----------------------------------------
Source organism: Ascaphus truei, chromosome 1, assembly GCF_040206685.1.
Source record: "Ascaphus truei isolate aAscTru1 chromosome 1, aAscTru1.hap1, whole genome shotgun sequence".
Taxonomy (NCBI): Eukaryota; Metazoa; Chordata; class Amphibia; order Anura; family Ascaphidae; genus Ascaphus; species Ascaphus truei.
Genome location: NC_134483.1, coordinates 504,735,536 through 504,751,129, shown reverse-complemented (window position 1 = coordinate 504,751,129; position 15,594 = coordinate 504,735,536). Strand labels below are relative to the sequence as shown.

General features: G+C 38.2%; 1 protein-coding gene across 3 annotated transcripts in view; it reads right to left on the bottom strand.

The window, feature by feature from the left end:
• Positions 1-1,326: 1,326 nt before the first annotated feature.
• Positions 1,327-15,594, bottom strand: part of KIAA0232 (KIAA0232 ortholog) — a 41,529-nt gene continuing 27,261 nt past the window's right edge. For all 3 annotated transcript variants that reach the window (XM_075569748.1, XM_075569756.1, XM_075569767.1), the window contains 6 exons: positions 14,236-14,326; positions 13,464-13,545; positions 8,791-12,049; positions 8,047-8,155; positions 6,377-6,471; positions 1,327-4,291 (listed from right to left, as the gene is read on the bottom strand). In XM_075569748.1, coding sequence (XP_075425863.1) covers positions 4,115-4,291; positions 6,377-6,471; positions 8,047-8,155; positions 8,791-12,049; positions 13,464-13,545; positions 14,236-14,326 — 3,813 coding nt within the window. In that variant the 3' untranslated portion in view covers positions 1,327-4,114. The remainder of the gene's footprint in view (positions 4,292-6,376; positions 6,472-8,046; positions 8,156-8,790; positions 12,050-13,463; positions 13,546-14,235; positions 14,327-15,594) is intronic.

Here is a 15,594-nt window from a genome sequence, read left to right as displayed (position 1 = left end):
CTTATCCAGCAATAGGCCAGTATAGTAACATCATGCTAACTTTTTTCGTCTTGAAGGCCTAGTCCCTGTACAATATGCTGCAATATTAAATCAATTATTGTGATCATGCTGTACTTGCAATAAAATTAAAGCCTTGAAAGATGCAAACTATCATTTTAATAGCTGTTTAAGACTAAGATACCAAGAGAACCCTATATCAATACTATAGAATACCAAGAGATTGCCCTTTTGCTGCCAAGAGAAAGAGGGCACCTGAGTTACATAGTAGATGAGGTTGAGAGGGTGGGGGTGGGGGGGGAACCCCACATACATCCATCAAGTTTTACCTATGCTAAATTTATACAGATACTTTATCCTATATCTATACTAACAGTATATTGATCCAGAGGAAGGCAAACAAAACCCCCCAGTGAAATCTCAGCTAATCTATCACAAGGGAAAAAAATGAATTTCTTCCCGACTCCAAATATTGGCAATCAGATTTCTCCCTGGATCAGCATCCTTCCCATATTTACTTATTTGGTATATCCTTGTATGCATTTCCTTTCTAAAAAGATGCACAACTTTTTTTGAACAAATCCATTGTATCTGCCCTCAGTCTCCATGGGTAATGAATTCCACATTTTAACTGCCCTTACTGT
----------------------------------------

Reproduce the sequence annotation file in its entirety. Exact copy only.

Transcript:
Source organism: Ascaphus truei, chromosome 1, assembly GCF_040206685.1.
Source record: "Ascaphus truei isolate aAscTru1 chromosome 1, aAscTru1.hap1, whole genome shotgun sequence".
Taxonomy (NCBI): Eukaryota; Metazoa; Chordata; class Amphibia; order Anura; family Ascaphidae; genus Ascaphus; species Ascaphus truei.
Genome location: NC_134483.1, coordinates 504,735,536 through 504,751,129, shown reverse-complemented (window position 1 = coordinate 504,751,129; position 15,594 = coordinate 504,735,536). Strand labels below are relative to the sequence as shown.

General features: G+C 38.2%; 1 protein-coding gene across 3 annotated transcripts in view; it reads right to left on the bottom strand.

The window, feature by feature from the left end:
• Positions 1-1,326: 1,326 nt before the first annotated feature.
• Positions 1,327-15,594, bottom strand: part of KIAA0232 (KIAA0232 ortholog) — a 41,529-nt gene continuing 27,261 nt past the window's right edge. For all 3 annotated transcript variants that reach the window (XM_075569748.1, XM_075569756.1, XM_075569767.1), the window contains 6 exons: positions 14,236-14,326; positions 13,464-13,545; positions 8,791-12,049; positions 8,047-8,155; positions 6,377-6,471; positions 1,327-4,291 (listed from right to left, as the gene is read on the bottom strand). In XM_075569748.1, coding sequence (XP_075425863.1) covers positions 4,115-4,291; positions 6,377-6,471; positions 8,047-8,155; positions 8,791-12,049; positions 13,464-13,545; positions 14,236-14,326 — 3,813 coding nt within the window. In that variant the 3' untranslated portion in view covers positions 1,327-4,114. The remainder of the gene's footprint in view (positions 4,292-6,376; positions 6,472-8,046; positions 8,156-8,790; positions 12,050-13,463; positions 13,546-14,235; positions 14,327-15,594) is intronic.

Here is a 15,594-nt window from a genome sequence, read left to right as displayed (position 1 = left end):
CTTATCCAGCAATAGGCCAGTATAGTAACATCATGCTAACTTTTTTCGTCTTGAAGGCCTAGTCCCTGTACAATATGCTGCAATATTAAATCAATTATTGTGATCATGCTGTACTTGCAATAAAATTAAAGCCTTGAAAGATGCAAACTATCATTTTAATAGCTGTTTAAGACTAAGATACCAAGAGAACCCTATATCAATACTATAGAATACCAAGAGATTGCCCTTTTGCTGCCAAGAGAAAGAGGGCACCTGAGTTACATAGTAGATGAGGTTGAGAGGGTGGGGGTGGGGGGGGAACCCCACATACATCCATCAAGTTTTACCTATGCTAAATTTATACAGATACTTTATCCTATATCTATACTAACAGTATATTGATCCAGAGGAAGGCAAACAAAACCCCCCAGTGAAATCTCAGCTAATCTATCACAAGGGAAAAAAATGAATTTCTTCCCGACTCCAAATATTGGCAATCAGATTTCTCCCTGGATCAGCATCCTTCCCATATTTACTTATTTGGTATATCCTTGTATGCATTTCCTTTCTAAAAAGATGCACAACTTTTTTTGAACAAATCCATTGTATCTGCCCTCAGTCTCCATGGGTAATGAATTCCACATTTTAACTGCCCTTACTGT